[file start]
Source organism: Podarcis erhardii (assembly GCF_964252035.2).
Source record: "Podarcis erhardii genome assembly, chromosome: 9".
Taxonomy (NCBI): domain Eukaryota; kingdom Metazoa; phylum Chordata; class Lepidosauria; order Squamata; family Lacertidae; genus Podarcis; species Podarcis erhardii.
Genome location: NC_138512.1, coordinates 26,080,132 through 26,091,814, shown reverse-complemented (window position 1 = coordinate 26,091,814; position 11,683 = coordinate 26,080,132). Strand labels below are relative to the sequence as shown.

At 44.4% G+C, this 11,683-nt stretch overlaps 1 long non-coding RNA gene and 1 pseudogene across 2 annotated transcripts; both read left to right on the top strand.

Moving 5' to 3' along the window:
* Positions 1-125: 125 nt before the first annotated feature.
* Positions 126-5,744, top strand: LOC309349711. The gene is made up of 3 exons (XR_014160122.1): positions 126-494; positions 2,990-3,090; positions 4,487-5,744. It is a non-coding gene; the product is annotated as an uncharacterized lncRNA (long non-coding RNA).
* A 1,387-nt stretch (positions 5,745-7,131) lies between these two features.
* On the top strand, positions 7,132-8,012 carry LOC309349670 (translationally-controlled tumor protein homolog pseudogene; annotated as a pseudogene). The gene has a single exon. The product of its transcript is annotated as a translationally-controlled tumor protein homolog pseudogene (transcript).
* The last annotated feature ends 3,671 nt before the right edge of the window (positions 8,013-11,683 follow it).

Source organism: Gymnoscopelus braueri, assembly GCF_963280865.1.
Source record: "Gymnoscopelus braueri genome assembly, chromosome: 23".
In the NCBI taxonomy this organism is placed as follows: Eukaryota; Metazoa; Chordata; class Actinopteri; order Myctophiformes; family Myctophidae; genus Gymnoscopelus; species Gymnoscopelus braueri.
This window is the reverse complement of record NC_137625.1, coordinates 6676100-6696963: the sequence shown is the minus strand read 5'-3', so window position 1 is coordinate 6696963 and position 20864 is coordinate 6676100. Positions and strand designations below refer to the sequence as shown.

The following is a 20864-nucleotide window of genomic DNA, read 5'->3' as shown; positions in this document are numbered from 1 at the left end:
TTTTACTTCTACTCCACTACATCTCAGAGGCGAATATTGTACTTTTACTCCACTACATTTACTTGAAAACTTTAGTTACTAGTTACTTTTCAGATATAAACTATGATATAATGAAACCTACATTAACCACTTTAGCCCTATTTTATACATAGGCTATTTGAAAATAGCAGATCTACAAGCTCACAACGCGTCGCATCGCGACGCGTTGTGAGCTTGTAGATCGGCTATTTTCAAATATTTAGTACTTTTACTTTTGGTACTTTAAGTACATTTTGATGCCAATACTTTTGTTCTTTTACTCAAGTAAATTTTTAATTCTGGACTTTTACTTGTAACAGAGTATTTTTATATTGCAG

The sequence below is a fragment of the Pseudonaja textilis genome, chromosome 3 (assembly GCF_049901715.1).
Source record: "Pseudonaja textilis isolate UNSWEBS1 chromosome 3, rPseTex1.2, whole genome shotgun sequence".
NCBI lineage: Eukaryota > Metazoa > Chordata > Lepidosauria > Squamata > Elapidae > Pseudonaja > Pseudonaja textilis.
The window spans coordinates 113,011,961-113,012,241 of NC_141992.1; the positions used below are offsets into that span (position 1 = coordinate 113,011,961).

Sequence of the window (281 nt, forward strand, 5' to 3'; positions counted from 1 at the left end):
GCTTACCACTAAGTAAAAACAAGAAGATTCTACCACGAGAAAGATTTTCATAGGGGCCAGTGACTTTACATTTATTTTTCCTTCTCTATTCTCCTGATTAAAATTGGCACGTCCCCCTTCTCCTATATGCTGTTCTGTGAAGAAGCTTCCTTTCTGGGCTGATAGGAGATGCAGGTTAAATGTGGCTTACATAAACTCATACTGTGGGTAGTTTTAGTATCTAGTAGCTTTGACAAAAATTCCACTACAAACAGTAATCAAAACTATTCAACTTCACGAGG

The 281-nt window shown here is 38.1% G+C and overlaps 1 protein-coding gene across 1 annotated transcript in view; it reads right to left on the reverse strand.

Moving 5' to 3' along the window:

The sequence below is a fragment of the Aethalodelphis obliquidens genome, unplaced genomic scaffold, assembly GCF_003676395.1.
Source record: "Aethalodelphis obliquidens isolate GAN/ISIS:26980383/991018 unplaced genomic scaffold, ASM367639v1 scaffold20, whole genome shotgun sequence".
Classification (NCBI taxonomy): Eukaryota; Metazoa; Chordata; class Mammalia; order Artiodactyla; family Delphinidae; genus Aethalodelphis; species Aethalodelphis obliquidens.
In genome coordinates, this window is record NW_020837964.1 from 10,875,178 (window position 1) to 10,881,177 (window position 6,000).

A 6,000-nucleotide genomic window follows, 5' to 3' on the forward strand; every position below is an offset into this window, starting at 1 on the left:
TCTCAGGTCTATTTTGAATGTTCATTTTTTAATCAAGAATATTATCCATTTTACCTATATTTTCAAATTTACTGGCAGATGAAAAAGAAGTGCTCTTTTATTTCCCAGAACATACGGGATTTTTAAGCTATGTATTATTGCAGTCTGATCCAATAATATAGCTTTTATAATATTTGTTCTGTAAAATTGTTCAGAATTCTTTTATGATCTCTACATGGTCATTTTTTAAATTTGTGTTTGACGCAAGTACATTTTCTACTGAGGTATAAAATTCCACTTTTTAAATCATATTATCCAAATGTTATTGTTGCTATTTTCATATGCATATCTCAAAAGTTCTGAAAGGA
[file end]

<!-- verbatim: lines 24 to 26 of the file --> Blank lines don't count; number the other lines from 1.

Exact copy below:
The 281-nt window shown here is 38.1% G+C and overlaps 1 protein-coding gene across 1 annotated transcript in view; it reads right to left on the reverse strand.

Moving 5' to 3' along the window:

The sequence below is a fragment of the Aethalodelphis obliquidens genome, unplaced genomic scaffold, assembly GCF_003676395.1.